Almanack Contributor Phil Brown

Phil Brown

Since 1999, Phil Brown has been Editor of the nonprofit Adirondack Explorer, the regional bimonthly with a focus on outdoor recreation and environmental issues, the same topics he writes about here at Adirondack Almanack.

Phil is also an energetic outdoorsman whose job and personal interests often find him hiking, canoeing, rock climbing, trail running, and backcountry skiing.

He is the author of Adirondack Paddling: 60 Great Flatwater Adventures, which he co-published with the Adirondack Mountain Club, and the editor of Bob Marshall in the Adirondacks, an anthology of Marshall’s writings.

Visit Lost Pond Press for more information.


Friday, February 5, 2016

APA Staff Finds Rail-Trail Proposal Conforms To Law

Train-300x241 Nancie BattagliaThe Adirondack Park Agency staff has concluded that a controversial proposal to replace the railroad tracks between Lake Placid and Tupper Lake with a recreational trail conforms to the Park’s State Land Master Plan.

The APA board is scheduled to vote next week on a resolution approving a plan to bifurcate the state-owned rail corridor into a rail segment and a trail segment.

The state Department of Environmental Conservation and state Department of Transportation adopted the plan last year over the objections of the Adirondack Scenic Railroad and its supporters.

The departments intend to remove 34 miles of track between Lake Placid and Tupper Lake, in favor of a trail for bicycling, » Continue Reading.


Thursday, January 28, 2016

DEC Seeks Enhanced Snowmobiling in Black River Wild Forest

BRWF mapThe state Department of Environmental Conservation is seeking public comments on a proposal to create new snowmobile, hiking, and ski trails in the Black River Wild Forest.

The main goal is to improve snowmobile connections between communities in the southwestern Adirondacks by building new trails and reclassifying existing trails. At the same time, DEC plans to close to snowmobiling some trails in the interior of the Forest Preserve.

Overall, the mileage of snowmobile trails in the Black River Wild Forest would decrease to 60.1 from 67.5 miles—a net loss of 7.4 miles. Yet DEC says the plan will make it easier and safer » Continue Reading.


Wednesday, January 27, 2016

Ice Climber Breaks Leg In 100-Foot Fall: An In-Depth Report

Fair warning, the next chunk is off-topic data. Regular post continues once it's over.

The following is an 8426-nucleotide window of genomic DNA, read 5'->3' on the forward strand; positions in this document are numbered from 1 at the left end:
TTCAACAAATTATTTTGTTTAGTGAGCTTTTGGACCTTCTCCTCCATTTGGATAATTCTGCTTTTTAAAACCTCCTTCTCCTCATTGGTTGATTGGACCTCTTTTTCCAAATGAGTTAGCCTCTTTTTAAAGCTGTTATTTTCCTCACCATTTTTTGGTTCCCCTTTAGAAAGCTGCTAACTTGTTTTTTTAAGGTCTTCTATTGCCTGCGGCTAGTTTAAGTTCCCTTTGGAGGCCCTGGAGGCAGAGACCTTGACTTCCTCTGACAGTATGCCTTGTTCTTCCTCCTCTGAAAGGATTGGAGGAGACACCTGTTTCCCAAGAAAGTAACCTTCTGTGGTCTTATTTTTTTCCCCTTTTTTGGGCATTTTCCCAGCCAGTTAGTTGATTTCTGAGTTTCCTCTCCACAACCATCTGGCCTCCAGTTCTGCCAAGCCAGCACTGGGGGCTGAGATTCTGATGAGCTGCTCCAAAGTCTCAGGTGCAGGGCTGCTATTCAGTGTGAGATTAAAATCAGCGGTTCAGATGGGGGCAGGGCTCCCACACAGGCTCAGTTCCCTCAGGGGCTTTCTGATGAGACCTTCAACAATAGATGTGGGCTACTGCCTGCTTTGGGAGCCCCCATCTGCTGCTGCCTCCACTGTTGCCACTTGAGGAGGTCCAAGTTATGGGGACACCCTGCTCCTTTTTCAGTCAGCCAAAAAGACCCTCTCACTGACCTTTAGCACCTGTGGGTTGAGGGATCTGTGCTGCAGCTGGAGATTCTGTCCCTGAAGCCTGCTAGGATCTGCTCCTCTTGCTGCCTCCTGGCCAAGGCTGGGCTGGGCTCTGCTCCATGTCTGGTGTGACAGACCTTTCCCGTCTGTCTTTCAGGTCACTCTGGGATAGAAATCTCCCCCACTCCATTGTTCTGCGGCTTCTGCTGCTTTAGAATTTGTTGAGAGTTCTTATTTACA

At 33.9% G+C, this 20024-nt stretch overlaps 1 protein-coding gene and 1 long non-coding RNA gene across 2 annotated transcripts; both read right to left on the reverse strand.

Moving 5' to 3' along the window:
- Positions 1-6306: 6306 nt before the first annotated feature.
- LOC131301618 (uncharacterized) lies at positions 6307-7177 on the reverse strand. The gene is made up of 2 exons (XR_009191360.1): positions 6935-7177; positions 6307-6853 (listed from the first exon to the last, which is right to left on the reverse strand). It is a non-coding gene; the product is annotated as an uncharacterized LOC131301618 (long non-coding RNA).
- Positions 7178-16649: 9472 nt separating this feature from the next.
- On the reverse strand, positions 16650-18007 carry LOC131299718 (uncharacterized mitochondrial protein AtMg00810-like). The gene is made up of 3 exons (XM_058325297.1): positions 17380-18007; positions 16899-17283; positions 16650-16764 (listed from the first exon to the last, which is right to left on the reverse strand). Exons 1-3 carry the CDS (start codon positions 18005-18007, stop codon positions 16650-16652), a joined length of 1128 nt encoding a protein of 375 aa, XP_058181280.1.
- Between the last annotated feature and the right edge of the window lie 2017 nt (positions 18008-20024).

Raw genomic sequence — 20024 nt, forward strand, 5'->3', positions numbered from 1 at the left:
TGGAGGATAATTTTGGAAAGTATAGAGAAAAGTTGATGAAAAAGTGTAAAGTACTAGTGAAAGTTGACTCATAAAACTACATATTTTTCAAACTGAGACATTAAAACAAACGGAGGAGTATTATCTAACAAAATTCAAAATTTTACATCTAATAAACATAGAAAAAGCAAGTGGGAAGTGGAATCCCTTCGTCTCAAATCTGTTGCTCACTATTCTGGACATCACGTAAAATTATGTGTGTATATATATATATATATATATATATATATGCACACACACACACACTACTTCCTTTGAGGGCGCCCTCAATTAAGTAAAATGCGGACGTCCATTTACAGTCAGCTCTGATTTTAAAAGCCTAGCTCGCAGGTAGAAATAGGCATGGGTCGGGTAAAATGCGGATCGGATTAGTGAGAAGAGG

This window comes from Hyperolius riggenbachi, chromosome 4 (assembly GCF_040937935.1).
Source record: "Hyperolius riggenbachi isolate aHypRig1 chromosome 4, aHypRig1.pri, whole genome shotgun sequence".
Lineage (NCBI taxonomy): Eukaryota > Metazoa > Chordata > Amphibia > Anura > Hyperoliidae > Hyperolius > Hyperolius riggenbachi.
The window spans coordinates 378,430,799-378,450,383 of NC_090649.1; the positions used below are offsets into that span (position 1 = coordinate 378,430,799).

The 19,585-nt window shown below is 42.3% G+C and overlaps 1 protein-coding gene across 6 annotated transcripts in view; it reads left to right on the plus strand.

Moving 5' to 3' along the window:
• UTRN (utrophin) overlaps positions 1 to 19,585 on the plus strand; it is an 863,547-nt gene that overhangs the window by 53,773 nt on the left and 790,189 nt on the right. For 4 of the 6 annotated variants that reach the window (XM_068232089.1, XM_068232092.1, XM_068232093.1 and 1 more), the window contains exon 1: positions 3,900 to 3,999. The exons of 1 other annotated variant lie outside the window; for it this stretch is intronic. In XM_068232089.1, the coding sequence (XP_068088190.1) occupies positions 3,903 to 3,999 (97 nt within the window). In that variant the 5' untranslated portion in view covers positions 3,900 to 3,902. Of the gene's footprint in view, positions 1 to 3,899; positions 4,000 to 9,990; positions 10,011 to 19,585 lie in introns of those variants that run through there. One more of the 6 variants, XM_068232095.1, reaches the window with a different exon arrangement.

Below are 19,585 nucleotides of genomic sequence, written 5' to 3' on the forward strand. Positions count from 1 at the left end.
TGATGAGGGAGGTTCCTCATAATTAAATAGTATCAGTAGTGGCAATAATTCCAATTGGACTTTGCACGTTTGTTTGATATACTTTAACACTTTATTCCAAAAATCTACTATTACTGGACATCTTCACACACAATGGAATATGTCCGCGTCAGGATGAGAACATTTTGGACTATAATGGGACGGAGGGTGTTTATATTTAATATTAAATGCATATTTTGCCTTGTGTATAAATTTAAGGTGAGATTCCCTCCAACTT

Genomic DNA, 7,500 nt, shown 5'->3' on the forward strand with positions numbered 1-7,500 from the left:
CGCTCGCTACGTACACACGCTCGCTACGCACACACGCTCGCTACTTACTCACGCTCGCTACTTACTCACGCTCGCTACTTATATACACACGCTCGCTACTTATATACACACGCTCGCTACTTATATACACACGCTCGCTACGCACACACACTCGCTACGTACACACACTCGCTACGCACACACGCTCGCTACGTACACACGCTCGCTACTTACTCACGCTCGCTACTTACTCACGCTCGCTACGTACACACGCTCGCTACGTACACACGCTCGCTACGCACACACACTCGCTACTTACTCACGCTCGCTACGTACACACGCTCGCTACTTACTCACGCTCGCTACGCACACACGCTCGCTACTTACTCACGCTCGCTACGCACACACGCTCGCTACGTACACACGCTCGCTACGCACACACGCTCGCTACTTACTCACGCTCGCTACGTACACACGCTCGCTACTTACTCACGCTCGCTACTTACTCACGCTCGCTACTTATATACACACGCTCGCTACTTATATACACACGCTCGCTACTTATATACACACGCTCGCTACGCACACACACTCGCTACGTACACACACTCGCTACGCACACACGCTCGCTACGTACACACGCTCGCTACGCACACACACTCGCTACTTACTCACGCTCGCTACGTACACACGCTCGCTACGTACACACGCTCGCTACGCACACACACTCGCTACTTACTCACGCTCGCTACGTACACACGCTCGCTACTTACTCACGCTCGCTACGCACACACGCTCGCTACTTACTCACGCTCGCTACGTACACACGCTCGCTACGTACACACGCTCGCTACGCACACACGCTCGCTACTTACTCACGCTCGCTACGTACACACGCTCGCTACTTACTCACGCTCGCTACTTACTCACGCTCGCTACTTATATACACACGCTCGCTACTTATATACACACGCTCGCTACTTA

S&C for AlmanackAn ice climber fell about a hundred feet and broke his leg while scaling a well-known route on the north side of Pitchoff Mountain over the weekend.

The climber, a 40-year-old man from Stamford, CT, was on the second pitch of Screw and Climaxe when he slipped on thin ice, plummeting below his belayer and coming to rest only 15 feet or so above the ground.

Eight forest rangers, three volunteer rescuers, and a medic carried out a complicated rescue operation in the dark that took roughly four hours, from the time of the initial call to the time the » Continue Reading.


Wednesday, January 20, 2016

State Seeks Dismissal Of Old Mountain Road Lawsuit

mcculley-with-dogThe state attorney general is seeking dismissal of a lawsuit brought against the state Department of Environmental Conservation in a long-running feud over the status of Old Mountain Road in the towns of North Elba and Keene.

The state is also seeking to transfer the case from State Supreme Court in Essex County to the Appellate Division of State Supreme Court in Albany.

The Old Mountain Road is a dirt thoroughfare, often flooded by beavers, that runs through the Sentinel Range Wilderness. It is part of the Jackrabbit Ski Trail, which stretches from Keene to Saranac Lake.


Tuesday, January 19, 2016

Boreas Ponds And A Bigger Adirondack High Peaks Wilderness

Boreas_PondIn 1936, the conservationist Bob Marshall made a list of forty-eight forested areas in the United States that exceeded three hundred thousand acres and that remained roadless — that is, relatively pristine. Evidently, he considered three hundred thousand acres to be the minimal size of a true wilderness.